Don't you ever laugh as the hearse goes by, For you may be the next one to die. They wrap you up in big white sheets and cover you from head to feet. They put you in a big black box And cover you with dirt and rocks. All goes well for about a week, Until your coffin begins to leak. The worms crawl in, the worms crawl out, The worms play pinochle on your snout, They eat your eyes, they eat your nose, They eat the jelly between your toes. A big green worm with rolling eyes Crawls in your stomach and out your sides. Your stomach turns a slimy green, And pus pours out like whipping cream. You'll spread it on a slice of bread, And that's what you eat when you are dead.
- Alvin Schwartz, "The Hearse Song"
Autumn has always been my favorite season. Growing up in Maryland, it was a time of wearing peacoats and drinking hot cocoa and watching the leaves turn earthy shades of red and orange and getting chills down the back of your neck when the wind hits it close to midnight. All of those things helped make spooky season feel like spooky season.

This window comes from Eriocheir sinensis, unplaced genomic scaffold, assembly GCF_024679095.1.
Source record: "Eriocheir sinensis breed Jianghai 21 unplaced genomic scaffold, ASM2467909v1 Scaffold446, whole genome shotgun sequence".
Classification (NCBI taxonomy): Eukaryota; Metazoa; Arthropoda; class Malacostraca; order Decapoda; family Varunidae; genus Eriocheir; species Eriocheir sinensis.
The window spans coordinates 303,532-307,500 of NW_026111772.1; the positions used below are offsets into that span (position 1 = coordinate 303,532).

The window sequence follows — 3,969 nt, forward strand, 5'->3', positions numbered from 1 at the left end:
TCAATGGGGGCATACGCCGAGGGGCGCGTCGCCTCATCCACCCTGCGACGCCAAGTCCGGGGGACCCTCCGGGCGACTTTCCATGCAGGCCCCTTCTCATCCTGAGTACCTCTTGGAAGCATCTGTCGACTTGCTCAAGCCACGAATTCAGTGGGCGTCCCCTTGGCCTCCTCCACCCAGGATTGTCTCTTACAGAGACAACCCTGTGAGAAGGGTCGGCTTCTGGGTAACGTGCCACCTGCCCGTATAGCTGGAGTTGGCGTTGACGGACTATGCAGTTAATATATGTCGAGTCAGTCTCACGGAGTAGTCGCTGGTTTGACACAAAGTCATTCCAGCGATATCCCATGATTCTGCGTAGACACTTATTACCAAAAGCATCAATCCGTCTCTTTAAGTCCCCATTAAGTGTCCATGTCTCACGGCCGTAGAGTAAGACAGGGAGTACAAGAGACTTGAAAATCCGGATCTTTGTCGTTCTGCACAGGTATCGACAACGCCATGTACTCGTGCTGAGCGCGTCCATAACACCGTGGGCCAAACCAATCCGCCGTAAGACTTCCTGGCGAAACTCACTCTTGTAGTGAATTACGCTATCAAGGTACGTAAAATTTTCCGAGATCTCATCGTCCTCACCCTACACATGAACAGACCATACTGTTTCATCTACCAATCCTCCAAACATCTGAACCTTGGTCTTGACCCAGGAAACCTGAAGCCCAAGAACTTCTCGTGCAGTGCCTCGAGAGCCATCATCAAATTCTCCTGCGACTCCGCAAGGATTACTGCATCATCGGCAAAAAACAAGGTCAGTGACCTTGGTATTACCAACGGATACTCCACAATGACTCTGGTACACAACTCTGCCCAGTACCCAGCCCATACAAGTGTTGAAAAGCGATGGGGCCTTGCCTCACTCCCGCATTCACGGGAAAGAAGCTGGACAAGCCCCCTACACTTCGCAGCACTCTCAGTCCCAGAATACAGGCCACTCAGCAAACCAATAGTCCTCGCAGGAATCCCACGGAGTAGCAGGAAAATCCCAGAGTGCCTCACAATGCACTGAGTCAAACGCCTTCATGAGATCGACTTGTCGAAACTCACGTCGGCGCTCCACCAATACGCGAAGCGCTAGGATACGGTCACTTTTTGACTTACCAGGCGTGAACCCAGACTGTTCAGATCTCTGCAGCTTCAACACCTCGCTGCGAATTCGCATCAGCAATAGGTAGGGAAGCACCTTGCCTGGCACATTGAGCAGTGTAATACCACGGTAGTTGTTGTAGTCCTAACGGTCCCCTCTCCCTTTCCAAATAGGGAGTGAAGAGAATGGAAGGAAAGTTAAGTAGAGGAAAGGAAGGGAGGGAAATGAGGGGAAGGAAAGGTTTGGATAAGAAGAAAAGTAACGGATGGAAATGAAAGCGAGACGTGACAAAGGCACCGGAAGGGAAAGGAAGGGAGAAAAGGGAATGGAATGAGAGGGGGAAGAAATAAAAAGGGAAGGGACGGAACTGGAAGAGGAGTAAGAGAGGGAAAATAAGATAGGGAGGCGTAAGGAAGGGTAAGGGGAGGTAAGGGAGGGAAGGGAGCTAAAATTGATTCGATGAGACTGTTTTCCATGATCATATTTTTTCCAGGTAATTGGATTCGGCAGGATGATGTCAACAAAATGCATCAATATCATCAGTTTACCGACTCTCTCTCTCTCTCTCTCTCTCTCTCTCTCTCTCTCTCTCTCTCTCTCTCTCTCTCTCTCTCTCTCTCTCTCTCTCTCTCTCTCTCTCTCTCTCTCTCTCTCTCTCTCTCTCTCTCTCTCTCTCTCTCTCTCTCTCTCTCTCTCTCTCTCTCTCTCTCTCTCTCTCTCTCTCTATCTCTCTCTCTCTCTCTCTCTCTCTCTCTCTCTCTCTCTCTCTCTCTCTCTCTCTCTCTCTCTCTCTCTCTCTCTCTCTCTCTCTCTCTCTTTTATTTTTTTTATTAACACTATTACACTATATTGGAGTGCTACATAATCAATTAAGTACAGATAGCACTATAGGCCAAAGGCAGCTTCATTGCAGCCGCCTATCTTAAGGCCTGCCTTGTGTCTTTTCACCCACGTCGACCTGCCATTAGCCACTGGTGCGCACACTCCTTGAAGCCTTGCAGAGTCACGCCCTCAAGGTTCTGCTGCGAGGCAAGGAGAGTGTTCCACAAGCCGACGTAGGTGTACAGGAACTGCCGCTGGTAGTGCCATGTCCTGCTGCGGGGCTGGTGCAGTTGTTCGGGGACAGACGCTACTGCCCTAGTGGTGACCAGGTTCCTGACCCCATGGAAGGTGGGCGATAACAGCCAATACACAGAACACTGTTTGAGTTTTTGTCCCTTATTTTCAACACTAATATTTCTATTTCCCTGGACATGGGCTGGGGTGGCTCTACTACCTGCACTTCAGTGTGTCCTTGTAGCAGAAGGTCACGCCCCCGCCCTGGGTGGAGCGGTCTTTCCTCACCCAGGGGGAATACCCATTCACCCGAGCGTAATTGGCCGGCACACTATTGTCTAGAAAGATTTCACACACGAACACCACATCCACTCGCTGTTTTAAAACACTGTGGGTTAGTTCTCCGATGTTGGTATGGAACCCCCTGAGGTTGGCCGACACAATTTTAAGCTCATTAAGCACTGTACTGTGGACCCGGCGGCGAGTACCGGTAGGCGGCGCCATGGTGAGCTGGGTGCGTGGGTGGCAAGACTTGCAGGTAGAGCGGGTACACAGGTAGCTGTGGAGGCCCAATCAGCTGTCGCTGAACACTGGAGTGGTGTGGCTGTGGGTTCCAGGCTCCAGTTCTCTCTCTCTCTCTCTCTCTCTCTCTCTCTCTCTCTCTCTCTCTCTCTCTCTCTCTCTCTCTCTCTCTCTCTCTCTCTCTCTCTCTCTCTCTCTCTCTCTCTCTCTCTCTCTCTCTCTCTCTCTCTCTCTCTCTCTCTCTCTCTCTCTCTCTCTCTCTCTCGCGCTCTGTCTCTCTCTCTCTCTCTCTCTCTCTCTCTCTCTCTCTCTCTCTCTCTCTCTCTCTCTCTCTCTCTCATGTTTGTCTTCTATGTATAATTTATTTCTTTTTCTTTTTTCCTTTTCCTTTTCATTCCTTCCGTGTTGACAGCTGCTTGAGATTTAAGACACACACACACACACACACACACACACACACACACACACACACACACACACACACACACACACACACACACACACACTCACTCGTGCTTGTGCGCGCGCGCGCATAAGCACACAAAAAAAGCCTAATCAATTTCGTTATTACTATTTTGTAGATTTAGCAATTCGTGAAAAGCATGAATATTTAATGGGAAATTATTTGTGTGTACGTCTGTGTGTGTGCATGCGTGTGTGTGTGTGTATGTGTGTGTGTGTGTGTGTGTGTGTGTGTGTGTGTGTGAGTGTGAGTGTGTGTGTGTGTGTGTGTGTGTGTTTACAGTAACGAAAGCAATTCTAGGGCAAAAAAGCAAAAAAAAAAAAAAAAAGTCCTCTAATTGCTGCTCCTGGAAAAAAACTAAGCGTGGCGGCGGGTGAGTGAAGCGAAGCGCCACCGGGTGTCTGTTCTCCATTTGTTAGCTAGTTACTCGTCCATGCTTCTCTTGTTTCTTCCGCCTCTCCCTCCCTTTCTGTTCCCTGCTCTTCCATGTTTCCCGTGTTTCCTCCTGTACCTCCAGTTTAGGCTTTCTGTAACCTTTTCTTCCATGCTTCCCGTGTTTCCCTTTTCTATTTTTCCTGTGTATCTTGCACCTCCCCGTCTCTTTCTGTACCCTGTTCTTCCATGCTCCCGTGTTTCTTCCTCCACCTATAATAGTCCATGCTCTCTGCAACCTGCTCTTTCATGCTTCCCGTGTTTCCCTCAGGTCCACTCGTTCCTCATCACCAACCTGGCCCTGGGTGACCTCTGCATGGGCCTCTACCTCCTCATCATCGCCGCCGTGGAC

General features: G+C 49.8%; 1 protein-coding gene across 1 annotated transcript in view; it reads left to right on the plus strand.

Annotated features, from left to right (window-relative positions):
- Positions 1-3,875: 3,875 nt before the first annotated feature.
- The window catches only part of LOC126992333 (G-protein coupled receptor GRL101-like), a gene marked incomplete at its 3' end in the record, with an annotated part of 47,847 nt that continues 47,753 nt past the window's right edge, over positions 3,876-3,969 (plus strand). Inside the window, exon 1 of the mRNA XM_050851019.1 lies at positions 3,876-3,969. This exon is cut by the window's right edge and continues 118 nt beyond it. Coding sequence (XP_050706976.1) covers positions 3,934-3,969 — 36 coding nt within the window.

We get none of them here in Florida. It's 84 degrees out while I write this. That sucks!
Some will disagree, of course, but there's a reason there are not many horror/slasher films located on tropical islands. The atmosphere just isn't right. So as a transplant, I'm wondering if you all have any tricks to make the season feel more appropriate. If you do, comment below, or send an email to [email protected].
I know one way for sure: putting something frightening on the television. So let's get to it.
I don’t like to be a snob. There have been great shows on network TV in the past. I’ve written about a few of them. But over the past decade or so, there haven’t been many, with the most talented creators getting scooped up by either streaming services or prestige networks like HBO. That’s what makes things like Bryan Fuller’s “Hannibal,” which ran on NBC from 2013-2015, such a miracle. It was and remains one of the most affecting depictions of the killer-detective relationship ever filmed and definitely the most beautiful. It was also weird as hell, and I have no idea how he got NBC to greenlight it, let alone renew it twice.